The revelations, uncovered by the website EUobserver, will heap further pressure on EU chiefs who are already facing increased scrutiny over their spending due to Brexit.
Britain’s departure from the bloc is set to blow a £9 billion a year hole in its budget, with a number of member states actively calling for Brussels’ largesse to be be reined in.
Eurosceptics in the UK have long complained about the cost and red tape related to European environmental regulations which they accuse of stifling entrepreneurial enterprise.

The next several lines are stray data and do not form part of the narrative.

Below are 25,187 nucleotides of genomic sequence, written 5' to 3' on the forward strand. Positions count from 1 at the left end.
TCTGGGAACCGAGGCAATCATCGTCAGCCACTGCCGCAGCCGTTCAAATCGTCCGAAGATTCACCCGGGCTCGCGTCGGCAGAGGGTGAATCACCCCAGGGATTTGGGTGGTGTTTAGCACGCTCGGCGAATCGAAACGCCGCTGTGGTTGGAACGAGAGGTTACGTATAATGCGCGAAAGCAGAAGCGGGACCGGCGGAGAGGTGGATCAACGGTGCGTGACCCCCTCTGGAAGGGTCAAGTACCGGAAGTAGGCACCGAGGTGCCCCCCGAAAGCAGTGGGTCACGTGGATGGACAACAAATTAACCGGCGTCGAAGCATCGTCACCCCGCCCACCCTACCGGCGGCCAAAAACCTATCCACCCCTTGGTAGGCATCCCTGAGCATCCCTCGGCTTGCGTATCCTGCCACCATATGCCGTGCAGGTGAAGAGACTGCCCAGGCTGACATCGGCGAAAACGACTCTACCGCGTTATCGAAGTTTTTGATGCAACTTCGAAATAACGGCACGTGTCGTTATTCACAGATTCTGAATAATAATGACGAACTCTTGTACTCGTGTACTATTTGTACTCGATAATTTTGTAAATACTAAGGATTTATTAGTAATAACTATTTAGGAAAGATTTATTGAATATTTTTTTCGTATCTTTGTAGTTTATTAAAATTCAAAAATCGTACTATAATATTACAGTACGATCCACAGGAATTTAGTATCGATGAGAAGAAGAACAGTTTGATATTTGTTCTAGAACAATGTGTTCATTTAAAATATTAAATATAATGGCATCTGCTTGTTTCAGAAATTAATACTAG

However the fund, called NER300, did not support a single such project after officials catastrophically miscalculated carbon emissions pricing in Europe, which they expected to go up but which actually dropped drastically just after the programme was announced.
“The incentive to not to have to pay a hundred euros a tonne for every tonne of CO2 emitted, was very strong indeed. The assumption was industry would do it, without us requiring any other means. Industry would take all these risks.”
However, he said that when the carbon price crashed – it now stands at just seven euros – the scheme attracted virtually no participants and only ended up funding projects already in the renewable category.